While we’ve known for some time now that Michele Tafoya was leaving sideline reporting duties, we didn’t know for sure what her next career move would be.

Now, thanks to an interview with Richard Deitsch of The Athletic for his Sports Media Podcast, we do: working in politics. Specifically, co-chairing a Republican campaign for governor in Minnesota, which will involve various television appearances and a possible appearance at CPAC, the Conservative Political Action Conference.

Via The Athletic, Tafoya says the choice to leave NBC was entirely hers, and had been in the works for years:

“This is absolutely my decision,” Tafoya said. “I gave (NBC) my notice three years ago hoping to be done earlier. Fred Gaudelli, who is a great friend and really wanted me to stay through this Super Bowl, made it happen so that I could stay through this Super Bowl. In fact, in the COVID year of 2020, I was only supposed to work half those games. Then COVID started and I looked at the scheduling and the potential for all the reschedules and stuff that could go wrong, I said, ‘Look, Fred, just count me in for the whole season, I don’t want to make your life any more complicated than it is. I’ll work.’
“So, this is all my decision. Everyone at NBC will back me up on that. They have always told me I can stay as long as I want. For me, I have to make my move while I’ve still got the energy to do other things and have an impact. I don’t want to wait.
“I got to a point in my life where I wanted to try other things, and there are some things that are really important to me. This is not to say that sports isn’t an important field, that my job isn’t an important job. But in my position, I was not as free to be as vocal about world events that I’m concerned about. It’s not because I was told to shut up. I want to be very clear about that. But look, if you’re on a show like ‘Sunday Night Football,’ which is the No. 1 show in prime time for 11 straight years, unprecedented, the last thing they want to do is invite controversy.”

Tafoya went viral this past fall after a controversial appearance on The View in which she clashed with the show’s regular hosts over vaccines and Colin Kaepernick. Tafoya has insisted that the View appearance had nothing to do with her departure plan, and told Deitsch that she was actually invited to appear on The View again.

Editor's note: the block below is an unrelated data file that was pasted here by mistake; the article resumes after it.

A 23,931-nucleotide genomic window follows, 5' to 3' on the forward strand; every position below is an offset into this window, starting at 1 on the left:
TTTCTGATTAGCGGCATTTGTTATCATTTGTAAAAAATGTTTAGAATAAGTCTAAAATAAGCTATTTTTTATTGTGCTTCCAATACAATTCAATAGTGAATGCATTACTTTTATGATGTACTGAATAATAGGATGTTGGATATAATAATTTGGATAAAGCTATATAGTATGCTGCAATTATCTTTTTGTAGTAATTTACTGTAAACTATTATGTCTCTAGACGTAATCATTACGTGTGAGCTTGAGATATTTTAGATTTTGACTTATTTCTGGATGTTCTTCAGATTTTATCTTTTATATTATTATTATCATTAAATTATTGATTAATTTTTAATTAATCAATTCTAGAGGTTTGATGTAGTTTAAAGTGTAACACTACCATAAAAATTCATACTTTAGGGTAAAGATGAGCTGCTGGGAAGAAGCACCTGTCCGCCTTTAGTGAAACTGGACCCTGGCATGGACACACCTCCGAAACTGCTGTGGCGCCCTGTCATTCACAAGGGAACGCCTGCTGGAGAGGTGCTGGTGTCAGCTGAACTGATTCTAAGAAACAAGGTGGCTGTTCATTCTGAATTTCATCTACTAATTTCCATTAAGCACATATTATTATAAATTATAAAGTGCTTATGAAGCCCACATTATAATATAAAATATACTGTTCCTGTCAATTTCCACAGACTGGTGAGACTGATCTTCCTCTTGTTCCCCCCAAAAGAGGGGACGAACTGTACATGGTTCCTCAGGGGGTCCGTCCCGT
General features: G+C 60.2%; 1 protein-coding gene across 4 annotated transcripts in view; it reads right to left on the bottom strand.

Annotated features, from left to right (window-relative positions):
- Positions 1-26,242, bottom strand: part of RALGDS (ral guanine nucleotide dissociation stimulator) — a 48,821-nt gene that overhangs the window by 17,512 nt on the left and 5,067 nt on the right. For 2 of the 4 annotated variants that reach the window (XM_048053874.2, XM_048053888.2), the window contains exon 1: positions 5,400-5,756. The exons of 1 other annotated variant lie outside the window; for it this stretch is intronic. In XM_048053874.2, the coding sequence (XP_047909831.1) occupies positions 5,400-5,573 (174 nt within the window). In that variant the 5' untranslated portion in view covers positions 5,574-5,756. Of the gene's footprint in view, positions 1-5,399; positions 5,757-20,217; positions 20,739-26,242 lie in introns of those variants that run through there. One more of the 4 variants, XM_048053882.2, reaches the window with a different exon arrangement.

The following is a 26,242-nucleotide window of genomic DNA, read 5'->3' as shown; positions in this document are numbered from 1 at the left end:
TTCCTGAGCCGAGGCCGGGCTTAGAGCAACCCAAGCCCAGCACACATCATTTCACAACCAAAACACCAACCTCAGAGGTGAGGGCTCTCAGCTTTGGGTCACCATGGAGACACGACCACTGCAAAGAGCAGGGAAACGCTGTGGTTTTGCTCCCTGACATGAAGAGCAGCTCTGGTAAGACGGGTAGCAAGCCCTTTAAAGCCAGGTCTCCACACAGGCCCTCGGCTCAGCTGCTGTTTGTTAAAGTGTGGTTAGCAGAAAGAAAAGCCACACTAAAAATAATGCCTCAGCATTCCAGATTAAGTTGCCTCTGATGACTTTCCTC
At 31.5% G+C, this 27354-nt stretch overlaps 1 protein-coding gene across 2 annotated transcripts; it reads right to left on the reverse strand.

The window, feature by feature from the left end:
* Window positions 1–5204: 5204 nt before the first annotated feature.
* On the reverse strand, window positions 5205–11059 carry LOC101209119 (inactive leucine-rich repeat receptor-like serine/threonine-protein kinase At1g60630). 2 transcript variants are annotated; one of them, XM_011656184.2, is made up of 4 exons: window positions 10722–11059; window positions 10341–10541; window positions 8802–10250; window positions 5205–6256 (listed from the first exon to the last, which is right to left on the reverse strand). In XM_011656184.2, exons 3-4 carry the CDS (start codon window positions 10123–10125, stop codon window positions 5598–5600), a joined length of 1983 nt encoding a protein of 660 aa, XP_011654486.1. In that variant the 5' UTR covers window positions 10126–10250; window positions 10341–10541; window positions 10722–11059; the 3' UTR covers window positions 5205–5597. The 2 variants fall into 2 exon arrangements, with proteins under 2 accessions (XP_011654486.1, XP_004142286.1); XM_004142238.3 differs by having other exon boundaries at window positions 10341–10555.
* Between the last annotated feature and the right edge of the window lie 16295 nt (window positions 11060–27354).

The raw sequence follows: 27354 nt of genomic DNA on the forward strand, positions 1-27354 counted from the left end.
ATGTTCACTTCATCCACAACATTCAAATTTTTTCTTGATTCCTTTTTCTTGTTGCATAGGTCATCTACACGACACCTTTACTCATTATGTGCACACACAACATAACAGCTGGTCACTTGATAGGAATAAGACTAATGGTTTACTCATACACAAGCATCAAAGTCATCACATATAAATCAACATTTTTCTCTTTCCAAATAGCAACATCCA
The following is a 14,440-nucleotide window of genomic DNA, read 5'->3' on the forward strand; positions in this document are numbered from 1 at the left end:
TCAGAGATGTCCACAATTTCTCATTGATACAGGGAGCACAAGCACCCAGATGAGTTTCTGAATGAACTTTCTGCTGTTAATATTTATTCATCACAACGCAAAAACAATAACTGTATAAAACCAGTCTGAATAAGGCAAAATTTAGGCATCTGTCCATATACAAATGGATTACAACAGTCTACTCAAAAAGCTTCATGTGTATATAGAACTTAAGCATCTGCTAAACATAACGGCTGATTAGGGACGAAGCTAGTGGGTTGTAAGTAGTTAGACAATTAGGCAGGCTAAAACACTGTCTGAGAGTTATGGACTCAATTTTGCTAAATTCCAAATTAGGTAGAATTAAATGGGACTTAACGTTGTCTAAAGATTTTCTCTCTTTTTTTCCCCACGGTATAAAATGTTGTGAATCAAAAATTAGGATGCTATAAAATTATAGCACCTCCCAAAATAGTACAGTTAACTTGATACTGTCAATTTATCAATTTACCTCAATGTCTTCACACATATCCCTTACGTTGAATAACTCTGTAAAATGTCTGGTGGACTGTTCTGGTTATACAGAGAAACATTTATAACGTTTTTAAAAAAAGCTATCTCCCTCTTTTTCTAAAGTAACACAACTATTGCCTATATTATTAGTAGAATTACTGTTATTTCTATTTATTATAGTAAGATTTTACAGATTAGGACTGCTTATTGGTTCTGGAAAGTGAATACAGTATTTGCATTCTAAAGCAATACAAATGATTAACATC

The entire interview with Deitsch will be available in podcast form tomorrow, but there was one other interesting insight on scheduling in the excerpts published today. Tafoya noted that she was given the opportunity to take four weeks off during the NFL season this year, and chose not based on the holiday calendar, but instead on weather in the host cities.

I looked for cold-weather games and I said, ‘Hey, Thanksgiving’s in a dome (in New Orleans). I’m going to work Thanksgiving, and I’ll take the next week off because that’s in Baltimore on Sunday.’ Then there were two Green Bay games in December. I said I’m out for those. I’m not going to Green Bay in December. I’m sick of being out in the cold. It is hard work. It is uncomfortable. If I’m going to be given a choice, I’d rather work inside in Dallas on Christmas weekend than outside in Green Bay in late December.
“So all my decisions were dictated by weather. That is the truth. That decision was made almost the moment the schedule came out. It was very easy for me to make those decisions. If people recall, I worked for three straight weeks after ‘The View’ appearance. So if they were really angry, they would have yanked me right away.”

That’s an interesting underplayed angle to how all these broadcasts come together. Not all weeks are the same for a sideline reporter, and if they have the chance to work purely indoors, it has to be a lot more appealing.

So, for now, Tafoya is no longer working in sports media, ending a long career that includes five Sports Emmy wins and decades on the sidelines of some of the biggest stages in American sports. Now she might get to interview Enes Freedom at CPAC.

[The Athletic]

About Jay Rigdon

Jay is a writer and editor for The Comeback, and a contributor at Awful Announcing. He is not a strong swimmer.